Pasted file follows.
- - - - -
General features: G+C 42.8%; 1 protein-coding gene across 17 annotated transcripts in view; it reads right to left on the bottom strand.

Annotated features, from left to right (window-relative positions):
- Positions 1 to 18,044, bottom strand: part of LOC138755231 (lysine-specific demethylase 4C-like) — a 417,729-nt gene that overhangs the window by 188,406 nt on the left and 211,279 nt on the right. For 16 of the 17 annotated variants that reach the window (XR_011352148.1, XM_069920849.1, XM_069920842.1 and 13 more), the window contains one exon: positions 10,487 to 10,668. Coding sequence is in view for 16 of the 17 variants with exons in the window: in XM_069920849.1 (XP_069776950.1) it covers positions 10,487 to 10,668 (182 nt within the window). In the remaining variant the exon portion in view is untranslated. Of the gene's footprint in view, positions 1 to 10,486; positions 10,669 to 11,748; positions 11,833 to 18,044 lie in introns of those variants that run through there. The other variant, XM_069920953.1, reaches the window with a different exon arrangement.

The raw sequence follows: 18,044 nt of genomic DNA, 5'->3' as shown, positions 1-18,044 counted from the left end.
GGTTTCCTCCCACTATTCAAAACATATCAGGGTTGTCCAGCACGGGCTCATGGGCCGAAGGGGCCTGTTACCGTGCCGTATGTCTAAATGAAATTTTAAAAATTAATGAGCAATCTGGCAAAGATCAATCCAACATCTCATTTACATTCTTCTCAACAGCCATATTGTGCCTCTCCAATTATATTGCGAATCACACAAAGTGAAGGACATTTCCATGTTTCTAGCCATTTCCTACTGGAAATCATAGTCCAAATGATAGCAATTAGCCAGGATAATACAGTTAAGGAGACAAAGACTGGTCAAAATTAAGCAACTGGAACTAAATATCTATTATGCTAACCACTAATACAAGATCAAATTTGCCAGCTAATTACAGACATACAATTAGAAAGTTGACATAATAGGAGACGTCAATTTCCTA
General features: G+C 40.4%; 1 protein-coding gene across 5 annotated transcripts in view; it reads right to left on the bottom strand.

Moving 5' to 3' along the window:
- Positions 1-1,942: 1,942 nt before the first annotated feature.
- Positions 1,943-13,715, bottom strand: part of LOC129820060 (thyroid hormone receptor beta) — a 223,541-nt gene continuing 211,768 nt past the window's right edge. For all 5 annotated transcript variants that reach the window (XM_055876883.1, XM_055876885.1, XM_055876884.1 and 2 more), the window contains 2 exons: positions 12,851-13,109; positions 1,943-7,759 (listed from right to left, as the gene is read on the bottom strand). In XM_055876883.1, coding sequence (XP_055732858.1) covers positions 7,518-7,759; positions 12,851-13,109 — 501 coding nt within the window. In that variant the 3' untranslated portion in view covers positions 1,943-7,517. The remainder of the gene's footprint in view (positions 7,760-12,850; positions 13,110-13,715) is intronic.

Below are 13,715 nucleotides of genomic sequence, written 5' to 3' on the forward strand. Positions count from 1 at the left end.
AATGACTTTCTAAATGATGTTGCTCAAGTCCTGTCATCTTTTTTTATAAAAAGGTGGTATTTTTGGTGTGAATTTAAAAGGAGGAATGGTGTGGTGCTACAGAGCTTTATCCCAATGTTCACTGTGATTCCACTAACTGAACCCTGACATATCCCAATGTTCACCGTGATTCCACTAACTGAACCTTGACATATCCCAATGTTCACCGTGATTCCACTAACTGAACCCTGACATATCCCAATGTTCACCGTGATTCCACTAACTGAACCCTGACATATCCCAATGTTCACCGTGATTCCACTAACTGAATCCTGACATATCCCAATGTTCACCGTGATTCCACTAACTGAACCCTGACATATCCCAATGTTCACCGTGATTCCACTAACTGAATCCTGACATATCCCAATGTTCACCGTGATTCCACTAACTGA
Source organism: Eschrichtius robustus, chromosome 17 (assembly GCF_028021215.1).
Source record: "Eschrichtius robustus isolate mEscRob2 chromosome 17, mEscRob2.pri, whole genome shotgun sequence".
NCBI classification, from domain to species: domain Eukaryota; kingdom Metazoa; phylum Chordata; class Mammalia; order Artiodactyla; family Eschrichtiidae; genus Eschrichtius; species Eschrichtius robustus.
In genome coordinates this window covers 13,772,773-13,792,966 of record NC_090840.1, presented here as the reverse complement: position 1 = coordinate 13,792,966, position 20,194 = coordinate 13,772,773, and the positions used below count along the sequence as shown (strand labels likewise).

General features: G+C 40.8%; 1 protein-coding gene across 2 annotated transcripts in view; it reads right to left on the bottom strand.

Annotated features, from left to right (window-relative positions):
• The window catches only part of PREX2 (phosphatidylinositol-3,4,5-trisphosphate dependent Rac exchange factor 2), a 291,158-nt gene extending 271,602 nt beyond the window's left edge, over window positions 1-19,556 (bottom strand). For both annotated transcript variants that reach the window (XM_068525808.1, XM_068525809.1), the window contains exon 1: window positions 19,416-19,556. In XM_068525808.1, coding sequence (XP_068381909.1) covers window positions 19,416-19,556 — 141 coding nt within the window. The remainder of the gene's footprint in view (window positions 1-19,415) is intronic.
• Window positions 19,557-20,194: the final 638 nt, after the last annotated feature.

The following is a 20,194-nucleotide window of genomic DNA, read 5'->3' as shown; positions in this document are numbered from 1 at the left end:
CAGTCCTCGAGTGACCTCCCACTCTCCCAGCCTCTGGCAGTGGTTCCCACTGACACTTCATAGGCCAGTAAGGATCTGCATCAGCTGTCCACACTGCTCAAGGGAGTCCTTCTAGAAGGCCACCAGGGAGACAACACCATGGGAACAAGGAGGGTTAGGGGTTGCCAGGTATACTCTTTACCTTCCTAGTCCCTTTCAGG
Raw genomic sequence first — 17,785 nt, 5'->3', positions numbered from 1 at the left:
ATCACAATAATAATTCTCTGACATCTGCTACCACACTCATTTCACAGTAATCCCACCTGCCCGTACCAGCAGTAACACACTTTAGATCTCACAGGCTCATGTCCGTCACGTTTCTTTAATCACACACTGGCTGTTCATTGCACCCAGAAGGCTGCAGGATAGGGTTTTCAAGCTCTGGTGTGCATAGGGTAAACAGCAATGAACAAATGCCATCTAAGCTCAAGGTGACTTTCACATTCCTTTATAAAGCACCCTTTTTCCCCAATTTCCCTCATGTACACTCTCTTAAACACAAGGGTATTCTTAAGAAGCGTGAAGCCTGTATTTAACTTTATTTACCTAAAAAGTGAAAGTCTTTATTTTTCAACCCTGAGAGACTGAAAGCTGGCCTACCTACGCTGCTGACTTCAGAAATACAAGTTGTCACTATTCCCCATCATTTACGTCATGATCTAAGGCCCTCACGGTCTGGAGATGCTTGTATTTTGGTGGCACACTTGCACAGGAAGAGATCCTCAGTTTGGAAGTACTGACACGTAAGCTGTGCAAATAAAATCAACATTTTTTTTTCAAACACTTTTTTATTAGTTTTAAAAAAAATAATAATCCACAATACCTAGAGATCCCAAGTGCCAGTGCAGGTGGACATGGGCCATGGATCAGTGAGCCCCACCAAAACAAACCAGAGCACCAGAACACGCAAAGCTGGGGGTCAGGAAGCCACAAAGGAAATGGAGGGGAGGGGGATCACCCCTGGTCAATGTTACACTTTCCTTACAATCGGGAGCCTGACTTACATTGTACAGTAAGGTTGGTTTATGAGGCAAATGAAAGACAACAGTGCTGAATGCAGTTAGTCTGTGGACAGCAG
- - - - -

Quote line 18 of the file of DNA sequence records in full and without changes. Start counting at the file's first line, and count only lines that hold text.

• The window catches only part of PREX2 (phosphatidylinositol-3,4,5-trisphosphate dependent Rac exchange factor 2), a 291,158-nt gene extending 271,602 nt beyond the window's left edge, over window positions 1-19,556 (bottom strand). For both annotated transcript variants that reach the window (XM_068525808.1, XM_068525809.1), the window contains exon 1: window positions 19,416-19,556. In XM_068525808.1, coding sequence (XP_068381909.1) covers window positions 19,416-19,556 — 141 coding nt within the window. The remainder of the gene's footprint in view (window positions 1-19,415) is intronic.